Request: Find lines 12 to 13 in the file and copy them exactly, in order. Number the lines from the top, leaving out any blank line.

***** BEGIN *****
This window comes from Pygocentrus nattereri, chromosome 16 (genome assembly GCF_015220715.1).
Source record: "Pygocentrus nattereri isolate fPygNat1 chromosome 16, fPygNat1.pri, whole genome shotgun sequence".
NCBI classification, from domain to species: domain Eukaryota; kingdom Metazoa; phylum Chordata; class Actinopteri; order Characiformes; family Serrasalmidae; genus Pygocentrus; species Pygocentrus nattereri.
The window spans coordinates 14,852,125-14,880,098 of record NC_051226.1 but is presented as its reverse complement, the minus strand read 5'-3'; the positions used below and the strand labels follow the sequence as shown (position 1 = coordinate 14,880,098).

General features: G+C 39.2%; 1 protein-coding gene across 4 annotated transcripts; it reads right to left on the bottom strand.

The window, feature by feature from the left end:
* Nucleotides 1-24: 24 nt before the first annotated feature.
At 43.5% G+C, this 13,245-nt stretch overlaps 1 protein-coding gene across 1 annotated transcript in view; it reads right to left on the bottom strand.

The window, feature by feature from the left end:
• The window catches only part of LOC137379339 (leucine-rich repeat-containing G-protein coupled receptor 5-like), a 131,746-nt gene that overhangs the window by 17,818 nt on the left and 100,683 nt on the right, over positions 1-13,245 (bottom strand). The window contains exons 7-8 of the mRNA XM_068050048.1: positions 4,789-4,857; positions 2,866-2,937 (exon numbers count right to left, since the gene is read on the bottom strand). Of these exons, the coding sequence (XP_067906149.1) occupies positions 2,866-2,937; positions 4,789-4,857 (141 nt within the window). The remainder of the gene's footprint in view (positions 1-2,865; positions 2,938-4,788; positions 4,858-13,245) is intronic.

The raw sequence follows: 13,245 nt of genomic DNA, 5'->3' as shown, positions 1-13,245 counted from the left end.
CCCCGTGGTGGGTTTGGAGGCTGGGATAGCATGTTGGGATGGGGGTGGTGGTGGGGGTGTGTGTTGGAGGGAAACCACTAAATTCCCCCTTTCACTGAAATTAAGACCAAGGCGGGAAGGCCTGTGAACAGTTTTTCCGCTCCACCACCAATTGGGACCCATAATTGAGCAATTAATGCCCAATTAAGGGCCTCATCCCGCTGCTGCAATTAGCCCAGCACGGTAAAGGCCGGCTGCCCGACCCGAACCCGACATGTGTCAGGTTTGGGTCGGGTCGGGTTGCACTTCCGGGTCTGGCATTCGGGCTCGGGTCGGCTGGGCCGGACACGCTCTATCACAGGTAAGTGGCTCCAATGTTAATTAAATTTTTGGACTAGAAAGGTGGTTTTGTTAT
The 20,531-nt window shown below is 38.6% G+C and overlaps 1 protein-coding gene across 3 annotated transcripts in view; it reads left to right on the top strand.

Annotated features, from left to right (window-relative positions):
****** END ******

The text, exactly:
CCCCGTGGTGGGTTTGGAGGCTGGGATAGCATGTTGGGATGGGGGTGGTGGTGGGGGTGTGTGTTGGAGGGAAACCACTAAATTCCCCCTTTCACTGAAATTAAGACCAAGGCGGGAAGGCCTGTGAACAGTTTTTCCGCTCCACCACCAATTGGGACCCATAATTGAGCAATTAATGCCCAATTAAGGGCCTCATCCCGCTGCTGCAATTAGCCCAGCACGGTAAAGGCCGGCTGCCCGACCCGAACCCGACATGTGTCAGGTTTGGGTCGGGTCGGGTTGCACTTCCGGGTCTGGCATTCGGGCTCGGGTCGGCTGGGCCGGACACGCTCTATCACAGGTAAGTGGCTCCAATGTTAATTAAATTTTTGGACTAGAAAGGTGGTTTTGTTAT
The 20,531-nt window shown below is 38.6% G+C and overlaps 1 protein-coding gene across 3 annotated transcripts in view; it reads left to right on the top strand.